We did well for 120 yrs without REE's in e motors/generators so it's not a big deal.
As for REE's making motors lighter, smaller is not true, Variable field motors are far more flexable and more power/lb is why you'll rarely see them where real power is needed in a small package. Tesla's motor is an example that couldn't be done with REE's.
REE's have thermal and too heavy guass problems as either can damage REE and other PM's.
Rob, your analysis makes a lot of sense. I wonder how many other industries have been similarly affected by China undercutting competitors on prices, which wipes out the competitors, then cutting back on production and creating a shortage. Considering what a huge percentage of the world's manufacturing now occurs in, or is controlled by, China, I'd guess that there might be several other parallel situations.
The ironic aspect of the Rare Earths is that we had a healthy flow before China started selling their production at low prices. Both the Molycorp. and the Austrialian mines closed because they couldn't compete with China's low prices. Unfortunately, it takes time and expense to ramp back up. So when China started rationing, we were stuck.
Classical economics separately recognizes the propensities to Save, Consume, or Hoard; the latter grows stronger partly in protest at poor returns on Saving. Hoarding of commodities has been on the rise ever since the credit crunch and central banks' policy responses crashed the discount rates. Commodity prices also fundamentally depend on the balance between the goods' salability and hoardability. Trade restrictions (or rumors thereof) reduce salability, leaving the good relatively more preferable for hoarding. The bubble behavior over last summer seems clearly to be a result of governments' actions, and not to changing fundamentals. But it had the effect of mobilizing decision makers, bankrupting out-of-date plans, and forcing the industry to discover the fundamental scarcity which it will have to confront in order to scale up to the dreams planners have for electric drives etc.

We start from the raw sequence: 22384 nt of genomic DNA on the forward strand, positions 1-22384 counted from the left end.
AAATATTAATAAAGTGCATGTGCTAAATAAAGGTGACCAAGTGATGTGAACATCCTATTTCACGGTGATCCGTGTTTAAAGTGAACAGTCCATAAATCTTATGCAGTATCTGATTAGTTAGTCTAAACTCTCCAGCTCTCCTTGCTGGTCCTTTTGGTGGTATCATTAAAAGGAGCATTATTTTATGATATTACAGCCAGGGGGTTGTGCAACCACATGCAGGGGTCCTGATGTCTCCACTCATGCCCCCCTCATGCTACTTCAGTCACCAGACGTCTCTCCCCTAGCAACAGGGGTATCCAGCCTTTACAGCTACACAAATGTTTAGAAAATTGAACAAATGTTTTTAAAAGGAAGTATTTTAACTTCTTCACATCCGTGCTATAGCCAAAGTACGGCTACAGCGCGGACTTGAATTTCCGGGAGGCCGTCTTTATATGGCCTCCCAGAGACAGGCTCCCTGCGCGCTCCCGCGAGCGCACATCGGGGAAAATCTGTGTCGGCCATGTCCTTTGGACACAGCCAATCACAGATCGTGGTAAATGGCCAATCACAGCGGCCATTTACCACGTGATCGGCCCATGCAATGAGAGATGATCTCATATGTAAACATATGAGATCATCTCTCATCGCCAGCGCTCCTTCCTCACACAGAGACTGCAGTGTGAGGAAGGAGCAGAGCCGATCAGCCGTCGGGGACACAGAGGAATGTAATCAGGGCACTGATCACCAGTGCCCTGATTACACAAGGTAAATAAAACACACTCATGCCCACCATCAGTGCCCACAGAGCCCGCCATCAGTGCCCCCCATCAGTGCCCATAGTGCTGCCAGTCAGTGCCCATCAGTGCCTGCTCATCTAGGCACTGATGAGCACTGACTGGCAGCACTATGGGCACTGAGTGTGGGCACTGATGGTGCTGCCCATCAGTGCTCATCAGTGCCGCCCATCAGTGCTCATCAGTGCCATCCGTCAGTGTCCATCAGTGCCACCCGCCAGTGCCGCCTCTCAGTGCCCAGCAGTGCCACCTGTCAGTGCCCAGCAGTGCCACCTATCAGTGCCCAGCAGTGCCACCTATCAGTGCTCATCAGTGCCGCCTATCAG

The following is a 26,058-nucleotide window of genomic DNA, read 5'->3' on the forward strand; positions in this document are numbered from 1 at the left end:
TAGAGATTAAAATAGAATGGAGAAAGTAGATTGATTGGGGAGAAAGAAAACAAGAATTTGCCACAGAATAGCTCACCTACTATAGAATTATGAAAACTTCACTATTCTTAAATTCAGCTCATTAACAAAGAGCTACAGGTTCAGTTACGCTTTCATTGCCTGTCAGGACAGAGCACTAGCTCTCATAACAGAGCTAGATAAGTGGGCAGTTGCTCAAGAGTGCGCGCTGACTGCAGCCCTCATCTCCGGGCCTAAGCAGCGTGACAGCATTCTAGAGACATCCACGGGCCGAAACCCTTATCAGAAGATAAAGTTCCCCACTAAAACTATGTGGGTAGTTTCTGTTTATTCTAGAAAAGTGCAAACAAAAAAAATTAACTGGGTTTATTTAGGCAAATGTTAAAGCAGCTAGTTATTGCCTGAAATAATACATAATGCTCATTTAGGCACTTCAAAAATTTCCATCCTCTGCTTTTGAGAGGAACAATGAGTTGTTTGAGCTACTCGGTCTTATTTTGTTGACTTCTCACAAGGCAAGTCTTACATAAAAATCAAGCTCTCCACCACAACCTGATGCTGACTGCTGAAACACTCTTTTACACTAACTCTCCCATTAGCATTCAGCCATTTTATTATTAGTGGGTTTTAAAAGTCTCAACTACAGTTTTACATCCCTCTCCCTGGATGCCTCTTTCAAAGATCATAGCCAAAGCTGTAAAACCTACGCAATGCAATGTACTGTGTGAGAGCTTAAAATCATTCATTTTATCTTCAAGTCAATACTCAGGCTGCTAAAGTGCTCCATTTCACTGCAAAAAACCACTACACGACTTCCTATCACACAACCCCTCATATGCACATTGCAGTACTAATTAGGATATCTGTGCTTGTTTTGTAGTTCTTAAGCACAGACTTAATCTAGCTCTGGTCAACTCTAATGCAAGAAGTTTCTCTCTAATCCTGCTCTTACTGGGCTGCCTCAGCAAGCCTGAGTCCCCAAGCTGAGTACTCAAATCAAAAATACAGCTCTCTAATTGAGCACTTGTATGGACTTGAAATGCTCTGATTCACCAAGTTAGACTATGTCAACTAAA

As governments, associations, and NGOs around the world seek to protect consumers, national and regional standards are becoming mandatory, challenging manufacturers and making testing and certification necessary for any product developed and brought to market.
There is currently much discussion around the term "platform," which may be preceded by the adjectives "mobile," "wearable," "medical," "healthcare," etc. However, regardless of the platform being discussed, they usually have one key aspect in common: They tend to be wireless. So, why is this one aspect so fairly universal? The answer is convenience.
Everyone has a MEMS story. For most of us it’s probably the airbag that saved our lives or the life of a loved one. Perhaps it’s the tire pressure sensor that alerted us about deflation before we were stranded alone on a dark muddy road.